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Clubs, Groups, Regular MeetingsThursday, July 12  ALCOHOLICS ANONYMOUS meets at 7 p.m. at the Panacea Women’s Club on Otter Lake Road, Panacea. For more information call 524-9103.  ALCOHOLICS ANONYMOUS will meet at 8 p.m. at the Station House, 3106 Shadeville Highway. Call (850) 544-0719 for more information.  COASTAL OPTIMIST CLUB will meet at noon at Posey’s Steam Room in Panacea.  FAMILY TO FAMILY SUPPORT GROUP will meet at 6 p.m. at the NAMI Wakulla of ce.  ROTARY CLUB meets at the senior center at noon.  WAKULLA COUNTY HISTORICAL SOCIETY MUSEUM will be open from 10 a.m. to 4 p.m. The museum is located at 24 High Drive, Crawfordville.  NAMI FAMILY TO FAMILY SUPPORT GROUP will meet at 6 p.m. at the NAMI Wakulla of ce, 2140-C Crawfordville Highway. This group is for family members and friends of people diagnosed with mental illnesses and is free of charge.  LA MESA ESPAOLA se reunir a las 12:30 p.m. para almorzar en La Parrillada, 2000 Crawfordville Hwy. Este es un grupo social que se rene informalmente para practicar el idioma espaol a todo nivel (nativos o principiantes). Todos estn invitados a participar. Para ms informacin llame a Cathy al 509-7129 a Denise al 570-1350. Friday, July 13  ALCOHOLICS ANONYMOUS meets at 8 p.m. at 54 Ochlockonee Street in Crawfordville. Call (850) 545-1853 for more information.  ALCOHOLICS ANONYMOUS meets at noon at 54 Ochlockonee Street in Crawfordville. Call (850) 545-1853 for more information.  ALCOHOLICS ANONYMOUS will meet at 8 p.m. at the Station House, 3106 Shadeville Highway. Call (850) 544-0719 for more information.  BOOK CLUB meets at the public library from 3 p.m. to 4:30 p.m.  GAMBLERS ANONYMOUS meets at St. Teresa’s Episcopal Church in Medart from 7 p.m. to 8:30 p.m.  PICKIN’ ‘N’ GRINNIN’ JAM SESSION will be held at the senior center from 10 a.m. to noon. (Also on Tuesdays)  WAKULLA COUNTY HISTORICAL SOCIETY MUSEUM will be open from 10 a.m. to 4 p.m. The museum is located at 24 High Drive, Crawfordville.  QUILTERS GUILD OF WAKULLA COUNTY will meet at 9:30 a.m. at the Wakulla County Extension Of ce. Join them for the fun of quilting. Quilters of all skill levels are invited. Contact Anne Lopez at 294-0832. Saturday, July 14  ALCOHOLICS ANONYMOUS meets at 5:30 p.m. at Mission by the Sea Church on Alligator Drive in Alligator Point. Call (850) 545-1853 for more information.  ALCOHOLICS ANONYMOUS will meet at 8 p.m. at the Station House, 3106 Shadeville Highway. Call (850) 544-0719 for more information.  NARCOTICS ANONYMOUS will meet at 3106 Shadeville Highway, across from the volunteer re department, at 6:30 p.m. For more information, call 224-2321.  SOPCHOPPY GROWERS MARKET will be held from 11 a.m. to 3 p.m. in front of Posh Java, Organics & Gifts, on the corner of Rose St. and Winthrop Ave., in downtown Sopchoppy. The market features locally grown, organic and unsprayed produce, homemade bread, and other food items. To participate in the market, contact Posh Java at (850) 962-1010 or email poshjava@gmail. com for details.  NORTH FLORIDA BUTTON CLUB, a member of the National Button Society, will meet at the Sunset Coastal Grill in Port St. Joe at 11 a.m. For more information, call Sherrie Alverson at 926-7812 or Don (president) or Barbara Lanier at 729-7594, or email bardon56@aol.com, or Linda Wood at 899-0025. A short interesting presentation about unique buttons is given at each meeting. Sunday, July 15  ALCOHOLICS ANONYMOUS meets at 6 p.m. at 54 Ochlockonee Street in Crawfordville. For more information call (850) 545-1853. Monday, July 16  ALCOHOLICS ANONYMOUS meets at 7 p.m. at the Panacea Women’s Club on Otter Lake Road, Panacea.  ALCOHOLICS ANONYMOUS FOR WOMEN will meet at 6 p.m. at 54 Ochlockonee Street in Crawfordville. For more information call (850) 545-1853.  ALCOHOLICS ANONYMOUS will meet at 6 p.m. at the Station House, 3106 Shadeville Highway. Call (850) 544-0719 for more information.  LINE DANCING will be held at the senior center at 1:30 p.m.  FREE RESPITE CARE is offered by The Alzheimer’s Project of Wakulla at Lake Ellen Baptist Church from 9 a.m. to 3 p.m. in the Fellowship Hall. Bring a loved one to be cared for. Lunch will be provided. The church is located at 4495 Crawfordville Highway. Call Pat Ashley for more information at (850) 984-5277.  YOGA CLASSES with Tamara will be held at 10:30 a.m. at the Senior Citizens Center. This is a gentle restorative class focusing on the breath to build exibility, restore balance with a mind/body approach. Tuesday, July 17  ALANON meets at 54 Ochlockonee Street in Crawfordville at noon.  ALCOHOLICS ANONYMOUS will meet at 6 p.m. at the Station House, 3106 Shadeville Highway. Call (850) 544-0719 for more information.  BOOK BUNCH meets in the children’s room at the public library at 10:30 a.m.  NAMI CONNECTION will meet from 7 p.m. to 8:30 p.m. at the NAMI Wakulla of ce. This group is for people diagnosed with a mental illness.  VFW LADIES AUXILIARY BINGO will be held at the VFW Post on Arran Road from 6 p.m. to 9 p.m. Wednesday, July 18  ALCOHOLICS ANONYMOUS meets at Ochlockonee Bay UMC on Surf Road at noon.  ALCOHOLICS ANONYMOUS will meet at 8 p.m. at the Station House, 3106 Shadeville Highway. Call (850) 544-0719 for more information.  BOOK BABIES, storytime with activities for toddlers, will be held at the public library at 10:30 a.m.  BRAIN GYM CLASS will be held at the senior center at 10:30 a.m.  KNITTING GROUP meets at the public library from 4 p.m. to 6 p.m. For information, call 491-1684.  LINE DANCING will be held at the senior center at 2 p.m.  NARCOTICS ANONYMOUS will meet at 6:30 p.m. at NAMI Wakulla, 2140-C Crawfordville Highway. Call 224-2321 for more information.  BEADING CLASSES with Tamara will be held at 12:45 p.m. at the Senior Citizens Center. Choose from glass and stone beads to create your masterpiece. There is a $3 to $5 fee for the materials.  KNITTING CLUB will meet at 4 p.m. at the public library. Anyone interested in the art of knitting are encouraged to attend.  WAKULLA COUNTY MAH JONGG GROUP will meet from 12:45 p.m. to 3 p.m. at precinct 7 voting house on Whiddon Lake Road, the rst left after Wal-Mart heading north. The “little mah jongg house” is the rst building on the left. For more information, call 926 9254. Thursday, July 19  ALCOHOLICS ANONYMOUS meets at 7 p.m. at the Panacea Women’s Club on Otter Lake Road, Panacea. For more information call 524-9103.  ALCOHOLICS ANONYMOUS will meet at 8 p.m. at the Station House, 3106 Shadeville Highway. Call (850) 544-0719 for more information.  COASTAL OPTIMIST CLUB will meet at noon at Posey’s Steam Room in Panacea.  FAMILY TO FAMILY SUPPORT GROUP will meet at 6 p.m. at the NAMI Wakulla of ce.  ROTARY CLUB meets at the senior center at noon.  WAKULLA COUNTY HISTORICAL SOCIETY MUSEUM will be open from 10 a.m. to 4 p.m. The museum is located at 24 High Drive, Crawfordville.  WAKULLA COUNTY CANCER SUPPORT GROUP will meet in the Education Center of the Crawfordville United Methodist Church at 7 p.m. This group meeting is for men and women, regardless of the type of cancer. For more information, call 926-6050.Special EventsSaturday, July 14  CAMPAIGN PARTY for county commissioner candidate Howard Kessler will be held at 7 p.m. at the Wakulla County Extension Of ce, 84 Cedar Avenue. There will be music by Frank Lindamood and Chelsea Kessler, plus food, refreshments and campaign signs and T-shirts.  THE CURRYS will perform at Posh Java at 8 p.m. Tommy, Jimmy and Galen Curry, (two brothers and a cousin), perform on mandolin and guitar, with soothing vocal harmonies, incorporating elements of blues, jazz, country and bluegrass, into their unique sound. Visit their website at www.thecurrysmusic.com. For reservations, contact Posh Java at (850) 962-1010 or email poshjava@gmail.com. Tickets are $10. Posh Java is located at the corner of Rose St. and Winthrop Ave. in downtown Sopchoppy. Sunday, July 15  FROM THE HEART MUSIC HOUR will be held at The Moon in Tallahassee from 7 to 11 p.m. The show features the Zach Bartholomew Trio, Brook Sessions, The Currys and Mimi Hearn and Rick Ott. Doors open at 6 p.m. Tickets are $20, $10 for students. All ticket purchases support WFSU. Tickets are available from the From the Heart Recording Studio in Sopchoppy or online at The Moon Box Of ce or by calling The Moon at 878-6900. Monday, July 16  FAIR HOUSING TRAINING FOR Wakulla County will be held during a regular County Commission meeting which begins at 5 p.m. in the Wakulla County Commission Chambers, 29 Arran Road, Crawfordville, Florida 32327.This meeting is intended to provide the public and Commissioners with information concerning fair housing requirements. Anyone interested in understanding the importance of Fair Housing should attend. Tuesday, July 17  POLITICAL FORUM will be held for the sheriff candidates, Maurice Langston and Charlie Creel, at 7 p.m. at New Bridge Hope Cafeteria, 1282 Spring Creek Highway, across from Mack’s Meats. Doug Jones will be the moderator and the forum is sponsored by the Wakulla County Christian Coalition and Concerned Citizens of Wakulla County. Thursday, July 19  WAKULLA CATTLEMEN’S QUARTERLY MEETING will be held at 8 p.m. at the Wakulla County Extension Of ce with guest speaker, Sam Ard, director of Governmental Relations for the Florida Cattlemen’s Association. The meeting is open to the public.Upcoming EventsSaturday, July 21  WOMEN CAN RUN, presented by The Oasis Center for Women and Girls in partnership with Leadership Tallahassee and the League of Women Voters of Florida, will be held at Tallahassee City Hall from 8 a.m. to 3 p.m. Women Can Run! is a non-partisan program tailored to women who may consider running for elected of ce or working on political campaigns in the future. There is no cost. It will include sessions on campaigning, developing a platform and mastering media messaging. Program speakers will be current and former elected leaders and experts in media relations, campaigns and elections. To register, please send an email which includes your name, phone number and email address to Haley Cutler, Executive Director, The Oasis Center for Women and Girls at haley.oasis@comcast.net. Wednesday, July 25  ANNUAL CHRISTMAS IN JULY LUNCHEON will be held at noon. Come enjoy a delicious Christmas lunch. Cost is $50 per ticket. The silent auction begins at 11:30 a.m. Page 2B – THE WAKULLA NEWS, Thursday, July 12, 2012 www.thewakullanews.com Emergency Public Meeting at 4 p.m. at the Community Center. The Currys at Posh Java at 8 p.m. From the Heart Music Hour at The Moon from 7 to 11 p.m. Wakulla County Commission meeting at 5 p.m. in the commission chambers. ThursdaySaturdaySundayMonday W e e k Week i n inW a k u l l a akulla W a k u l l a akulla Email your community events to jjensen@thewakullanews.netPost your event on TheWakullaNews.com By SCOTT JOYNERLibrary DirectorOur heart goes out to all our patrons affected by Tropical Storm Debby a couple weeks back. FEMA has dropped off contact information at library for those who need assistance. They suggest that you go to www.disasterassisstance.gov to apply for FEMA help of to get information. Anything that my staff and I can do to help you through this trying time, be it help with getting aid through the Internet, programs for your children to get their minds of things, or just a book of “ lm for yourself, please dont hesitate to ask. You are what keeps the library in business and the library along with any other county agency will bend over backwards to give you what you need at this time. Friday Night Movie Beat the heat this Friday, July 13, as we show a new take on the classic Snow White Tale. This family friendly telling stars Julia Roberts, Lily Collins and Armie Hammer, and shows how the princess Snow White after being banished to the forest by her evil stepmother the Queen, bands together with some rebellious dwarves to reclaim her birthright. This PG-rated film should entertain and delight the entire family. Doors open at 6:45 p.m. for the 7 p.m. showing. One Heart Storytellers Returns next week! The husband and wife storytelling duo One Heart Storytellers returns next Thursday, July 19 to the library. This couple from Monticello will spin tales and sing songs while teaching lessons to kids of all ages. Please come out to see the Worleys as they present their family friendly program as part of our Summer Program of Events. As always this visit along with all Summer Program events is sponsored by the Friends of the Library. For information on all the Friends to or to “ nd out how to join please contact us! Sign-up for “ nal Summer Field Trip The signup sheet for our “ nal “ eld trip of the summer, a return to the Gulf Specimen Marine Lab will be available at 11 a.m. on Tuesday, July 17. Priority is given to those who were not able to attend the “ rst trip in June. If you did go the first time please wait until Thursday, July 19 to sign up so as to give those who missed the first great “ eld trip a chance to go see this Wakulla County treasure. Government Meetings Thursday, July 12  WAKULLA TOURIST DEVELOPMENT COUNCIL will hold a public meeting at 8:30 a.m. at the Wakulla Welcome Center in Panacea.  WAKULLA COUNTY ENERGY CONSERVATION COMMITTEE will meet at 10 a.m. in the Board of County Commissioners conference room.  EMERGENCY PUBLIC MEETING regarding Tropical Storm Debby will be held at 4 p.m. at the Community Center. If you have any questions, please contact Katie Taff at (850) 926-0919 or ktaff@mywakulla.com.  COUNTY COMMISSION will hold a workshop regarding the Wakulla Gardens proposed improvement assessment from 5 to 7 p.m. at the Community Center.  ST. MARKS CITY COMMISSION will hold its regular meeting at 7 p.m. at city hall. Monday, July 16  COUNTY COMMISSION will hold its regular meeting at 5 p.m. in the commission chambers.  SOPCHOPPY CITY COMMISSION will hold its regular meeting at 6:30 p.m. at city hall. Tuesday, July 17  ST. MARKS CITY COMMISSION will hold a special meeting at 5:15 p.m. at city hall on the budget and millage rate. Political EventsThursday, July 12  COOKIES AND CANDIDATES, a political forum for Democratic candidates running for the House District 7 seat in the Florida legislature, will begin at 6:30 p.m. at the library. The forum, sponsored by the Wakulla Democratic Executive Committee. Doors open at 6:30 p.m., followed by a brief business meeting at 7 p.m., and candidate forum beginning at 7:30 p.m. Cookies and refreshments will be served. The three Democratic candidates are Robert Hill, AJ Smith and Thomas Dickens. Saturday, July 14  CAMPAIGN PARTY for county commissioner candidate Howard Kessler will be held at 7 p.m. at the Wakulla County Extension Of ce, 84 Cedar Avenue. There will be music by Frank Lindamood and Chelsea Kessler, plus food, refreshments and campaign signs and T-shirts. Thursday, July 17  POLITICAL FORUM will be held for the sheriff candidates, Maurice Langston and Charlie Creel, at 7 p.m. at New Bridge Hope Cafeteria, 1282 Spring Creek Highway, across from Mack’s Meats. Doug Jones will be the moderator and the forum is sponsored by the Wakulla County Christian Coalition and Concerned Citizens of Wakulla County. Library News...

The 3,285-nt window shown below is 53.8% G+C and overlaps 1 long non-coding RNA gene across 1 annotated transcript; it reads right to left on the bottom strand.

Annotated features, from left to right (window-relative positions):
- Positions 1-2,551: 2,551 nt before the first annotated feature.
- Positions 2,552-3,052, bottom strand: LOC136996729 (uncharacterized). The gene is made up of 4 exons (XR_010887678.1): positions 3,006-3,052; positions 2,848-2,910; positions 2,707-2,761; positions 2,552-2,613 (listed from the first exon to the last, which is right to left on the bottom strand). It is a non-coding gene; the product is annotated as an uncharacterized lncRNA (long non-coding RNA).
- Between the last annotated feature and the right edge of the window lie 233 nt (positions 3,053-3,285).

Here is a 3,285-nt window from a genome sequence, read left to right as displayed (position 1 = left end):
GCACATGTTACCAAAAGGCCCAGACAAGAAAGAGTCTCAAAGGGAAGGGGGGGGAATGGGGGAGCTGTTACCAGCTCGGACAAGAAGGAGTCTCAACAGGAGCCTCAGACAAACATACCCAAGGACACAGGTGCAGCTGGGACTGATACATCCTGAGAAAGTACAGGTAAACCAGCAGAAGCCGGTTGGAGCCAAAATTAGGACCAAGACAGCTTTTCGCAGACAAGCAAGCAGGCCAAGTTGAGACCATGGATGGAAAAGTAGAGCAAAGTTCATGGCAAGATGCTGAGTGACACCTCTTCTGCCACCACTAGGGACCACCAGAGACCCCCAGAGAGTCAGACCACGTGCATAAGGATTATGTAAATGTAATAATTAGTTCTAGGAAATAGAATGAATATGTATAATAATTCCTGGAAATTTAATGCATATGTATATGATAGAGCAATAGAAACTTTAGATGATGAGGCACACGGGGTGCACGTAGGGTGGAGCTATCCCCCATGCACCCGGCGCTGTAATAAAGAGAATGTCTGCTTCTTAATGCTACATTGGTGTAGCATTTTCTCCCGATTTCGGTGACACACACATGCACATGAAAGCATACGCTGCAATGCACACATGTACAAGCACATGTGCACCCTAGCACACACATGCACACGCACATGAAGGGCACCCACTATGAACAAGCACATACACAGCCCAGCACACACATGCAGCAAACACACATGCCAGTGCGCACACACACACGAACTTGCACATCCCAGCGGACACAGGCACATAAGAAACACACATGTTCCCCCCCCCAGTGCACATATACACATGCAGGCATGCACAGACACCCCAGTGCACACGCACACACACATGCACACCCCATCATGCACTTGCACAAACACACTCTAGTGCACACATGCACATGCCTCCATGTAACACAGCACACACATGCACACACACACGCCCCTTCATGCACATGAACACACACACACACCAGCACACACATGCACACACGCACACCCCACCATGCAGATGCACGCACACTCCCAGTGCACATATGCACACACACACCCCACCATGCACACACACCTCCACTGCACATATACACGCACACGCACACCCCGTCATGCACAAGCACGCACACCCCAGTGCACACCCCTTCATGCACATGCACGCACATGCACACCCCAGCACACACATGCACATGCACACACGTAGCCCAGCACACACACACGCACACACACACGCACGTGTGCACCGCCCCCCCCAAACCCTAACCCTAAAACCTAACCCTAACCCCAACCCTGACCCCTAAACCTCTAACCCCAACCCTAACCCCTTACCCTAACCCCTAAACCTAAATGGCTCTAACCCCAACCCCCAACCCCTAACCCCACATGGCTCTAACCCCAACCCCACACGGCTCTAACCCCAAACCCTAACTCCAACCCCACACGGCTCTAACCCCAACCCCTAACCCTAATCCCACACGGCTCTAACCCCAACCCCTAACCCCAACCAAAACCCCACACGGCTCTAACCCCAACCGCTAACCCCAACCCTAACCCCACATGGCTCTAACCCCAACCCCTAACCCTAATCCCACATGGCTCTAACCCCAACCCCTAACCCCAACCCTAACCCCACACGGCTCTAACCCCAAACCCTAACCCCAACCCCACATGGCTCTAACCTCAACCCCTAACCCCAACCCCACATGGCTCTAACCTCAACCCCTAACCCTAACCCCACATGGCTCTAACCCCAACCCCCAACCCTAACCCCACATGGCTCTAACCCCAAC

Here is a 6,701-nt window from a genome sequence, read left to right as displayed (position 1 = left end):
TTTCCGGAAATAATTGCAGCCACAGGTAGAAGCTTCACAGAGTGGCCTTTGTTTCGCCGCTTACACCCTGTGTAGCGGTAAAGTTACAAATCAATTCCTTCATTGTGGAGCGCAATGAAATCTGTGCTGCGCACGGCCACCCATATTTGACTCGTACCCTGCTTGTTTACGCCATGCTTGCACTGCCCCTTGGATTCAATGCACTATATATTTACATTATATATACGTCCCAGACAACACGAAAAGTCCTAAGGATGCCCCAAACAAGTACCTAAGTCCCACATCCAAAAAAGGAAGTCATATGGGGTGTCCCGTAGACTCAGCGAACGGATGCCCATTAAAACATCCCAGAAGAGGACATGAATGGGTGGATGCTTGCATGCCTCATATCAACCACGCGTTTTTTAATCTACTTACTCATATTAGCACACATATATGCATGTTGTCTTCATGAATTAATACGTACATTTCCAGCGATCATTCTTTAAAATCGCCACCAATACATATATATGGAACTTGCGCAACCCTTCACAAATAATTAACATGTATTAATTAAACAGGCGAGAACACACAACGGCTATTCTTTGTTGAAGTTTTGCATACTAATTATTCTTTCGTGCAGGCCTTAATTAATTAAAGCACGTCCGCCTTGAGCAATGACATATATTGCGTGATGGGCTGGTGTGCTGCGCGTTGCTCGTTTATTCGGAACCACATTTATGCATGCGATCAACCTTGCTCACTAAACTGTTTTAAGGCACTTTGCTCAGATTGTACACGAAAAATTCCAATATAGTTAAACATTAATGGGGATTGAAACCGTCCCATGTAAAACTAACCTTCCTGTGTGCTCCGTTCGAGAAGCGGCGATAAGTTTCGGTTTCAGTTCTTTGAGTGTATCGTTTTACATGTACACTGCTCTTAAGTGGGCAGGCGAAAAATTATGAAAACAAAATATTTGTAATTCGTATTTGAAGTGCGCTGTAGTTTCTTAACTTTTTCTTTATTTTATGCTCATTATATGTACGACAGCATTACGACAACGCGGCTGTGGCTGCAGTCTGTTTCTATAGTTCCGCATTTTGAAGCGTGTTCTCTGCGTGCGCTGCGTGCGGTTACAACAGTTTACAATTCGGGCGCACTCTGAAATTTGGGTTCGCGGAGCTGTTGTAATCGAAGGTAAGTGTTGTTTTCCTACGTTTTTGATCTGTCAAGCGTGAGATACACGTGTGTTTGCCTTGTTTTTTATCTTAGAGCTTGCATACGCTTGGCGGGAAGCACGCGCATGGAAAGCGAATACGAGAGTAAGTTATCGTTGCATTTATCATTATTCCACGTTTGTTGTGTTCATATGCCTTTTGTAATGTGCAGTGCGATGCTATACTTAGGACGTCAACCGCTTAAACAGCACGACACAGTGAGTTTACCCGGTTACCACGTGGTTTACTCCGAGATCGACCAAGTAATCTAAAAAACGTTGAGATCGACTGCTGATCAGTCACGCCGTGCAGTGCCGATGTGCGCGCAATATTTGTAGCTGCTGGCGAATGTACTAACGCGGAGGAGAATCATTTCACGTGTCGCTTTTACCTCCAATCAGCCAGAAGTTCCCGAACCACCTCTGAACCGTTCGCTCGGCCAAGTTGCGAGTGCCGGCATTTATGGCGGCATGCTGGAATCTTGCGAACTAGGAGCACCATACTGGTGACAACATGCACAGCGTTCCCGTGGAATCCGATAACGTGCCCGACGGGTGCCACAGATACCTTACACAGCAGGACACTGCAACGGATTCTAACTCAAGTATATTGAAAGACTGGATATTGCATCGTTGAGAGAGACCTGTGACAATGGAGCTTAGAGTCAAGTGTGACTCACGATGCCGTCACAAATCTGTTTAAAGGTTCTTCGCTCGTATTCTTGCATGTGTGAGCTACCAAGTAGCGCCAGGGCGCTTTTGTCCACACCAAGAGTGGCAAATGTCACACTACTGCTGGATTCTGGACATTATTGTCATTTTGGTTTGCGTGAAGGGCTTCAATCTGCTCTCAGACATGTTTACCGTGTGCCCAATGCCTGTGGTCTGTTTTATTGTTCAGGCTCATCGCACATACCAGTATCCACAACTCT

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By MICHAEL PELTIERTHE NEWS SERVICE OF FLORIDATALLAHASSEE, July 6 … The United States turned 236 years old this week and Americans celebrated the founding of a nation, an annual summer hiatus that translated into a slow week in Floridas capital city. But the week was not totally relegated to barbecues and corn on the cob, producing some “ reworks as the debate over Obamacare continued and the courts weighed in on a host of issues from guns to insurance. OBAMACARE: WEEK 1 Gov. Rick Scott started off the week vowing Florida wont expand its health care system for the poor because it will hurt the states effort to create jobs, a contention that was quickly contested by groups that said the governor was overreaching. A week after the U.S. Supreme Court upheld key provisions of the Patient Protection and Affordable Care Act but left it up to the states to decide if they want to expand their Medicaid rolls, the governor remained defiant, telling different groups throughout the week that the state wouldnt play. Floridians are interested in jobs and economic growth, a quality education for their children, and keeping the cost of living low,Ž Scott said in a statement. Neither of these major provisions in ObamaCare will achieve those goals, and since Florida is legally allowed to opt out, thats the right decision for our citizens.Ž Along with not expanding Medicaid, Scott said the state would not participate in the so-called exchangesŽ that are part of the ACA, a stance that would mean, in all likelihood, that the insurance clearinghouses would be federally run affairs. Health exchanges are key components of the ACA, providing individuals not covered by their employers a way to choose from a list of approved insurance plans. If states dont implement them, the federal government will. Were not going to implement the health care exchanges because its not going to drive down the cost of health care, its going to raise the cost,Ž Scott said while speaking at the Southeastern Press Convention near Destin on Friday. Republican legislative leaders were less intransigent, but not much, as they too chafed at the idea of implementing a program they find anathematic to their political beliefs. But they also left open some doors. House Speaker-designate Will Weatherford predicted the House would take a rational, deliberativeŽ approach to deciding whether to expand coverage. I was no big fan of ObamaCare, thats for sure,Ž Weatherford said. But we also have to recognize that it has been upheld by the court.Ž Key members of the Senate also gave measured responses. My general guiding principal is that I prefer state programs over a cookie-cutter federal model, but thats an issue were going to have to explore,Ž said Sen. Joe Negron, R-Stuart, and chairman of the Senate health care budget committee. Democrats, meanwhile, touted the other side of the equation, saying the system of near universal health care would result in economic bene“ ts for the nation and the state. Spending money … mostly federal dollars … as part of the Medicaid expansion would put more money into a health care industry that has been among the leading growth industries. Medicaid is jobs,Ž said Senate Democratic Leader Nan Rich, D-Weston. And health care is one of the few areas that didnt suffer job losses during the recession.Ž COURTS WEIGH IN A federal court in Miami this week struck down (again) a state law backers say is needed to protect gun owners from unreasonable queries from health care practitioners. Following up on a temporary ruling made in September, U.S. District Court Judge Marcia Cooke barred enforcement of a 2011 law that restricted doctors from asking their patients whether they owned guns. Cooke ruled the state had failed to make its case that gun owners were being unduly burdened by the law, which restricted doctors and other medical providers from asking questions about gun ownership during medical visits. In a 25-page ruling, Cook permanently barred the state from enforcing the law, known of“ cially as the Firearm Owners Privacy Act. The ruling brought an immediate response from Second Amendment supporters, who said the decision was especially disturbing given the U.S. Supreme Courts ruling on health insurance. The general feeling is that keeping the law is especially important now that ObamaCare has been upheld,Ž said Marion Hammer, former national NRA president and the groups Florida lobbyist. The Florida Supreme Court rejected a provision in a 2008 law restricting the ability of public insurance adjusters to contact homeowners immediately after a storm. In a unanimous ruling, the court struck down the insurance industry-backed effort to prevent public adjusters from visiting clients within 48 hours following a storm. The law was written in response to claims that public adjusters were taking advantage of distraught homeowners following the 2004 and 2005 hurricane seasons. The justices upheld an appellate court ruling that the state could not prevent public adjustors from visiting potential clients immediately after a storm, saying such a prohibition violated the adjusters First Amendment rights. Speaking of the Florida Supreme Court, the Florida Department of Law Enforcement this week closed its investigation into criminal allegations that three justices used state employees to “ le campaign paperwork. The FDLE said it found no wrongdoing on the part of Justices Fred Lewis, Barbara Pariente and Peggy Quince. who had court staff notarize documents necessary for them to seek retention on the court. The investigation was closed after State Attorney Willie Meggs, a Democrat, wrote a letter to FDLE saying the justices might technically have violated a law, but the law does not concern itself with tri” es.Ž But the issue is not settled. The Southeastern Legal Foundation, a conservative legal group, has “ led a lawsuit in Leon County circuit court on behalf of two state residents, arguing that the three justices would not have made the ballot if they hadnt used state employees. The suit asks for the justices to be booted from the ballot. In a statement issued shortly the FDLE announcement, Gov. Rick Scott suggested that the outcome of the investigation was far from a clean bill of health for the three. According to FDLE “ ndings, it appears using state employees to complete and file campaign forms and other documents is common practice,Ž Scott said. Now this case is before the courts where a determination will be made as to whether this common practice is legal.Ž STORY OF THE WEEK: Obamacare reverberates across the state. Gov. Rick Scott remains de“ ant while legislative leaders take more measured approach. QUOTE OF THE WEEK: (Obama) does not want you to have the self-esteem of getting up and earning and having that title of American. Hed rather you be his slave and be economically dependent upon him.Ž … U.S. Rep. Allen West, R-Florida, speaking to supporters during a campaign event. www.thewakullanews.com THE WAKULLA NEWS, Thursday, July 12, 2012 – Page 3BWEEKLY ROUNDUP … (Recap and analysis of the week in state government)Are these truths self-evident?Gov. Rick Scott is concerned about the possibility of defense cuts and their effect on Florida, which is dotted with military bases and defense contractors. Speaking at the Farnborough International Airshow in England on Monday, Scott said he hopes Florida will escape cuts. “No movement on [defense cuts] yet, and we’re worried about jobs in our state...there’s a lot of pressure on congressional delegates to do the right thing,” he said, according to The Wall Street Journal’s Market Watch. The Journal noted, however, that industry analysts say a long term drop in the size of the defense budget looks unavoidable and that defense industry sales are expected to drop. – News Service of FloridaScott: Defense Jobs Are Concern 000ARJV 850745-8414 850 745-8414WALK-INS WELCOME!3278-C Crawfordville Hwy. (next to The Ming Tree) 10AM (TUE-FRI) HAIR SALON FREE Eyebrow Waxing when you get a haircut! FEATHER LOCKS for the SummerFULL SERVICE FAMILY SALON the EATIN’ path… OFF Your Guide to Area Restaurants and Catering Lassie WilliamsJune 2012 Winner Her name was drawn from I am so appreciative of being the recipient of this nice little gift I so enjoy eating out in Wakulla and I love reading The Wakulla News. Ž OFF The Eatin’ Path Entry Form Please drop off form at any participating Eatin’ Place Name _____________________________________ Address ___________________________________ __________________________________________ City ______________________________________ State __________Zip _______________________ Phone ____________________________________ e-mail _____________________________________One Winner!One Meal from Every RestaurantCoastal RestaurantHome of the All-U-Can Eat Seafood & Chicken l l a nt n Deli Deli Congratulations Restaurant & Ice Cream Parlor ank You So Much!